Fixing Fragile States
A New Paradigm for Development
Visits seven deeply dysfunctional places-including Pakistan, Bolivia, West Africa, and Syria-and explains how even the most desperate of them can be transformed.
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Fragile states are a menace. Their lawless environments spread instability across borders, provide havens for terrorists, threaten access to natural resources, and consign millions of people to poverty. But Western attempts to reform these benighted places have rarely made things better. Kaplan argues that to avoid revisiting the carnage and catastrophes seen in places like Iraq, Bosnia, and the Congo, the West needs to rethink its ideas on fragile states and start helping their peoples build governments and states that actually fit the local landscape. Fixing Fragile States lays bare the fatal flaws in current policies and explains why the only way to give these places a chance at peace and prosperity is to rethink how development really works. Flawed governance systems, not corrupt bureaucrats or armed militias, are the cancers that devour weak states. The cure, therefore, is not to send more aid or more peacekeepers but to redesign political, economic, and legal structures-to refashion them so they can leverage local traditions, overcome political fragmentation, expand governance capacities, and catalyze corporate investment.
After dissecting the reasons why some states prosper and others sink into poverty and violence, Fixing Fragile States visits seven deeply dysfunctional places—including Pakistan, Bolivia, West Africa, and Syria—and explains how even the most desperate of them can be transformed.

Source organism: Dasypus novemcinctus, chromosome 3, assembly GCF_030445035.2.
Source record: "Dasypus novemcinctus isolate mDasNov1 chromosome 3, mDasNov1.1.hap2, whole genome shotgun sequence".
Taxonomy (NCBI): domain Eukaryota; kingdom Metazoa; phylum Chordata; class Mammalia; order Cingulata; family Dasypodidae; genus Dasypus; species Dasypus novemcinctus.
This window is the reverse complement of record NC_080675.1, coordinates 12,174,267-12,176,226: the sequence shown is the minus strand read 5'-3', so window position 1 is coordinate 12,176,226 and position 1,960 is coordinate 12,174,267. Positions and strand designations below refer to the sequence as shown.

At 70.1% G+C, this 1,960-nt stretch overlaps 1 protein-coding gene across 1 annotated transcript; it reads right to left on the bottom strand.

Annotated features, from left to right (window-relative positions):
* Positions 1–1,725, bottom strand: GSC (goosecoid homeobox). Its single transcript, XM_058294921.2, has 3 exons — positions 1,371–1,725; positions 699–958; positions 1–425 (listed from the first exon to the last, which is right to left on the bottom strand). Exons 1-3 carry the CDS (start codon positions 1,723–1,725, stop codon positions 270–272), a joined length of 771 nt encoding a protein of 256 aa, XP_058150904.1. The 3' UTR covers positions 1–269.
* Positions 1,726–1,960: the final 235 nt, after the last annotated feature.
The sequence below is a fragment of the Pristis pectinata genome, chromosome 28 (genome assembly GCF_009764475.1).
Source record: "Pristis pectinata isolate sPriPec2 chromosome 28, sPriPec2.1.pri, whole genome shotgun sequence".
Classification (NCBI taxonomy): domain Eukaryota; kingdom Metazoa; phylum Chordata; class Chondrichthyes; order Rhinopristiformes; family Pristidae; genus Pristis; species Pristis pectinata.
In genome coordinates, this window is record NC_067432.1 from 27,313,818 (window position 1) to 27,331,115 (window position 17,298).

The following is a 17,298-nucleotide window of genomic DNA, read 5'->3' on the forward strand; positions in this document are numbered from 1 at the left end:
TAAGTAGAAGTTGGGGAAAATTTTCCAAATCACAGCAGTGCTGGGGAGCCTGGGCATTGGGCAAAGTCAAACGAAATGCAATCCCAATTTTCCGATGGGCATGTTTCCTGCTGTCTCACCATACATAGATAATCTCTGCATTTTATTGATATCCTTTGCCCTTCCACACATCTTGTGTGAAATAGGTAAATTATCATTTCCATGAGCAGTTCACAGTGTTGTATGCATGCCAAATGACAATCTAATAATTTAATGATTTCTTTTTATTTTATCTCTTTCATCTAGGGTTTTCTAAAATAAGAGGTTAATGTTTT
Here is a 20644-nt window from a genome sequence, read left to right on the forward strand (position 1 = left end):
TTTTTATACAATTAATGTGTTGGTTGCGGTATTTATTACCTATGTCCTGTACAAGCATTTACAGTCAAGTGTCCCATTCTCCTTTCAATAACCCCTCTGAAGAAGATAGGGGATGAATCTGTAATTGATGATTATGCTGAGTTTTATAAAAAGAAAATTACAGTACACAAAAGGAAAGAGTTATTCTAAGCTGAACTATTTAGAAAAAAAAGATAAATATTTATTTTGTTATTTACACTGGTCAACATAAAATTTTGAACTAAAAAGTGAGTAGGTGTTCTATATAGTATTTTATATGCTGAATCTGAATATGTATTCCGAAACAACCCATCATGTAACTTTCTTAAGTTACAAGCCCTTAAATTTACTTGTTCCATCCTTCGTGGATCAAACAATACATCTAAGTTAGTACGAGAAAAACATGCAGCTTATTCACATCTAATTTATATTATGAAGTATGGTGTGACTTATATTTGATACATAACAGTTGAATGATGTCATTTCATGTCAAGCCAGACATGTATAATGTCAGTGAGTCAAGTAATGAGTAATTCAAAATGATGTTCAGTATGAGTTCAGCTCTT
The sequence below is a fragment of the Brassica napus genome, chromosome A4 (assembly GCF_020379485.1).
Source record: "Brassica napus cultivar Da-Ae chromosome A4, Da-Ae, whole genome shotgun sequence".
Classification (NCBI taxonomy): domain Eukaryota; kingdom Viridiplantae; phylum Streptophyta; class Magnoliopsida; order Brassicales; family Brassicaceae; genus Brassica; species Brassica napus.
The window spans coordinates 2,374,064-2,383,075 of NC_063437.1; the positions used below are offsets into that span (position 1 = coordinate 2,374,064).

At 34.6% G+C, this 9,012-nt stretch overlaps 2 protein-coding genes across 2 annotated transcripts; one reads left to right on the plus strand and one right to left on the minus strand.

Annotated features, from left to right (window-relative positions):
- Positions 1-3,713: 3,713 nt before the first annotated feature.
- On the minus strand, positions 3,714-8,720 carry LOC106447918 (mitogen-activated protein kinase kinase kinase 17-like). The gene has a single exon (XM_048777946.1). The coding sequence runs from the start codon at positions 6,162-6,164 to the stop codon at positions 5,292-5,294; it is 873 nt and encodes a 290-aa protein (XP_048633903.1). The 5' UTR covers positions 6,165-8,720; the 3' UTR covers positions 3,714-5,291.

- Table of Contents
List of Tables, Charts, and MapsPrefaceAcknowledgmentsPart I Introduction1. Introduction: Why Fragile States MatterPart II Diagnosis2. Fostering Development: The Missing Ingredients3. Fragile States, Fractured SocietiesPart III Prescriptions4. A New Paradigm for DevelopmentPart IV Application5. West Africa: Stitching a Fragmented Region Together6. The Democratic Republic of the Congo: Constructing the State Bottom Up7. Syria: Countering Sectarianism with Unifying Institutions8. Somaliland: Reconnecting State and Society9. Bolivia: Building Representative Institutions in a Divided Country10. Pakistan: Redirecting a Countrys Trajectory11. Azerbaijan: Pressing Reform on an AutocracyIndex
"This is a stimulating contribution to a growing literature on how to deal with fragile states."
"A timely and provocative volume, Fixing Fragile States offers a seldom-voiced perspective on why international efforts to repair broken countries tend to fail. Seth Kaplan argues that instead of dispatching troops or sending more aid, policymakers should focus on what these desperate and dangerous places really need: long-term help in building strong institutions to foster social cohesion, responsive and accountable government, and locally-driven economic dynamism. Kaplan's focus deals with one of the great challenges of our time, and his analysis deserves a wide hearing."
"A widely ranging and deeply penetrating analysis of why states fail and what to do about it. The book is full of new ideas that locate the job of state-building--usually misnamed nation-building--in the local institutions of society. It will enrich our flagging debate about failing states by focusing us, not only on good ideas, but also on their specific application (or lack of it) in seven cases of Latin America, Africa, and Asia. An insightful view by a man who knows his business."
"Fixing Fragile States presents a bold and innovative approach to development, one that emphasizes the need to customize governing bodies to suit local customs and the capacity of local institutions. For we Africans, tired of being told to emulate Western models of governance, this book is a breath of fresh air. With its explanation of how countries can use their own strengths to build stable and prosperous societies, Fixing Fragile States should be required reading, not only for government officials and development specialists, but for everyone concerned with the fate of weak and failed states."
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